For the over 17 million grant beneficiaries, some relief arrived in early May when they received their first top-ups. Twelve million children on the Child Support Grant (CSG) received an extra R300 each, taking their grants to R740, and the 350,000 children in foster care and 155,000 children with severe disabilities, received a R250 top-up – taking their grants to R1,290 and R2,110 respectively. “This relief was much appreciated and immediately used to buy food and other basic necessities,” explains Paula Proudlock, Senior Legal Researcher, “but for the majority of families, especially those dependent on the smaller CSG, the grant money had run out by mid-May. Millions of caregivers (mostly women) and children are currently starving as they wait for the next payday on 5 June. On 5 June, they will get less money than in May as the CSG top-up changes from R300 per child to R500 per caregiver. Caregivers with more than one child will struggle most. A family of one caregiver, a young adult and 3 children will need to survive on R1,820 or R364 each. This is likely to result in increased hunger, malnutrition and stunting.”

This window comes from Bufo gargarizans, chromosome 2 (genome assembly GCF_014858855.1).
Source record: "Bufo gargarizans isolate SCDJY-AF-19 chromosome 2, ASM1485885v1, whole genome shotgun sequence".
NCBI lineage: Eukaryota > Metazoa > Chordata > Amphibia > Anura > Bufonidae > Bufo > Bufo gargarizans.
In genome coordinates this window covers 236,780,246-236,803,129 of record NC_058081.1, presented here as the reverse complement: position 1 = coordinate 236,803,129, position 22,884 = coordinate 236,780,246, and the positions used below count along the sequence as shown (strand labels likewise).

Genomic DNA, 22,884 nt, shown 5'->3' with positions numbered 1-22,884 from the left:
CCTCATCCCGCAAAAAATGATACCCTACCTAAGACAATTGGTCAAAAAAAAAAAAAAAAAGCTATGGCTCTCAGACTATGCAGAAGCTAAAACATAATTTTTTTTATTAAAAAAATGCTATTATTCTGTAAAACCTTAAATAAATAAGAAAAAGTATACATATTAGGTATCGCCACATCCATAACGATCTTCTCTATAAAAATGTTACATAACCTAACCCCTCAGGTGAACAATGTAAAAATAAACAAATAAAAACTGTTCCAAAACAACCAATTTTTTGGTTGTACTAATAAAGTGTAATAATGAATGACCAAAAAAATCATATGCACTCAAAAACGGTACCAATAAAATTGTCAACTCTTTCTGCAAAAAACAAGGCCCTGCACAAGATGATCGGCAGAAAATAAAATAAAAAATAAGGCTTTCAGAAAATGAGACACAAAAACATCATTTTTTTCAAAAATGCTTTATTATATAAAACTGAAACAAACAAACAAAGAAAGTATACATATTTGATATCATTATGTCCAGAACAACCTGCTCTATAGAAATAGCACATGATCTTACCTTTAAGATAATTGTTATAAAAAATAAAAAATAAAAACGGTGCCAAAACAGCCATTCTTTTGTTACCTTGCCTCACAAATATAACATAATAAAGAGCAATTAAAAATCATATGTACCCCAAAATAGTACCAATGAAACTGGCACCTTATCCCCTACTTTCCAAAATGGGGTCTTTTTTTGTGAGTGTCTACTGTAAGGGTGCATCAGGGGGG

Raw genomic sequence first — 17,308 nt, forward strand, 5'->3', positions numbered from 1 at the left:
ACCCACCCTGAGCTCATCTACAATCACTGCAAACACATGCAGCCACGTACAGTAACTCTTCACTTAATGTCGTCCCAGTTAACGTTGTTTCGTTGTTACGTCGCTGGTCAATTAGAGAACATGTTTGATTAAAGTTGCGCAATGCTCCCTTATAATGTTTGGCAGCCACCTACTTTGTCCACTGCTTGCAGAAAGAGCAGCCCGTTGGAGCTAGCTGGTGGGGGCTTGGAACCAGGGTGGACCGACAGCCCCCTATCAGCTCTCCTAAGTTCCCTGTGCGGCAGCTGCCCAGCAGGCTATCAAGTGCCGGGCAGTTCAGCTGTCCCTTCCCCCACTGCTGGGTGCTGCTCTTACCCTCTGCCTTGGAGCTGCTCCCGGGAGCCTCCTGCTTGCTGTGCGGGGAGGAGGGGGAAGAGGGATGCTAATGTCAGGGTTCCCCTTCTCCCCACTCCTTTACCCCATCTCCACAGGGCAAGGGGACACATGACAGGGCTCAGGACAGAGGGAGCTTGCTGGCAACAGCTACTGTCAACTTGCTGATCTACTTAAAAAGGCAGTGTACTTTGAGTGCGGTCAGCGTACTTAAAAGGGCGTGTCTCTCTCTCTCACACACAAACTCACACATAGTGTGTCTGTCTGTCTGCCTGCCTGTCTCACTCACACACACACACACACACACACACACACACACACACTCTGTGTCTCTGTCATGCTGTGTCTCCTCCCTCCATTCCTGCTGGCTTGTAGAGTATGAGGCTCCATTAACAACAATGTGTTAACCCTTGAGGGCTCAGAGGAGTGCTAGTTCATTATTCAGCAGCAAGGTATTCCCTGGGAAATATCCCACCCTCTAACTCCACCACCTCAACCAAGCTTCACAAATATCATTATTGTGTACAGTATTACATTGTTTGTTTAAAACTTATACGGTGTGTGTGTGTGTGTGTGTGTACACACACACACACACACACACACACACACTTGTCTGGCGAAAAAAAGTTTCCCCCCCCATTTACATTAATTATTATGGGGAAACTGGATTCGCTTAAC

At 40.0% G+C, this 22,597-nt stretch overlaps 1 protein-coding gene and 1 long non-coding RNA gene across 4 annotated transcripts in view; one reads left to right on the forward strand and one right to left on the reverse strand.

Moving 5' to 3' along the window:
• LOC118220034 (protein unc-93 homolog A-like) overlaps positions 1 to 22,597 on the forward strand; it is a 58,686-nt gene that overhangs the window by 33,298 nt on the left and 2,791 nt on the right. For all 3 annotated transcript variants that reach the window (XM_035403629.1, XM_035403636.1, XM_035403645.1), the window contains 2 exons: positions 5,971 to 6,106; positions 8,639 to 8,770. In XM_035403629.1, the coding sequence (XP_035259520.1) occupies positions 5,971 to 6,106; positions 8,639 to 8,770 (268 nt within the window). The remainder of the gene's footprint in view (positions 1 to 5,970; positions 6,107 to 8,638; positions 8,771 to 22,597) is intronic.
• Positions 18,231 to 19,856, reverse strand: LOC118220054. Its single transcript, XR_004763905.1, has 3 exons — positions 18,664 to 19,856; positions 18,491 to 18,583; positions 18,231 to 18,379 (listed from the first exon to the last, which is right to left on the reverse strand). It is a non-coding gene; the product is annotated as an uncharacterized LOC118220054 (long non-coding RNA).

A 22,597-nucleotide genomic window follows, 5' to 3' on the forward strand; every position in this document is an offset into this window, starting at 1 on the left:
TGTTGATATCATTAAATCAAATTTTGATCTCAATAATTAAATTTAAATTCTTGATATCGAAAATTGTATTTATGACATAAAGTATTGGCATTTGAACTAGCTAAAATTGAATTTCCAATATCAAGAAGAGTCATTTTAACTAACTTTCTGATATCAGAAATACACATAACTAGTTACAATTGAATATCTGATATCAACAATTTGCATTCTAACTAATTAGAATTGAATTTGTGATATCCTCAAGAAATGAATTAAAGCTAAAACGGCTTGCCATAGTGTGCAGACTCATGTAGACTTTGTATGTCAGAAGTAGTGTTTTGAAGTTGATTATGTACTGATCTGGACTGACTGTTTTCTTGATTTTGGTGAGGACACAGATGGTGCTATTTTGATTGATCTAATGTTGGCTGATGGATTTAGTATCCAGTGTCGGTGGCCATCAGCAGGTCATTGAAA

Shielding children from violence and homicide
Food insecurity, economic hardship, stress and overcrowding all contribute to violence against children. We assume that deepening levels of poverty, food insecurity and joblessness are contributing to an escalation in levels of stress and conflict in households, but limited access to alcohol and substances could be mitigating factors. Infants and young children are particularly vulnerable at home to physical abuse (including harsh corporal punishment) and witnessing domestic violence. Older children and teenagers are more at risk from peers, teachers, and strangers so staying at home is potentially protective for them.
The South African child homicide rate of 5.5 per 100,000 children is significantly higher than the global average and young children and older adolescent males are at risk. They are mainly killed in public spaces with blood alcohol levels over twice the limit for driving. “Early indications suggest that staying at home and the ban on alcohol reduces risks for this group,” says Professor Mathews. “At the Salt River Mortuary gun-related deaths were down 80% in April compared to the same period last year.” Opening the sale of alcohol from the 1st June can only fuel violence in the home and communities and adding pressures to the health services. Government should, therefore, be urged to reconsider the sale of alcohol under level 3 lockdown.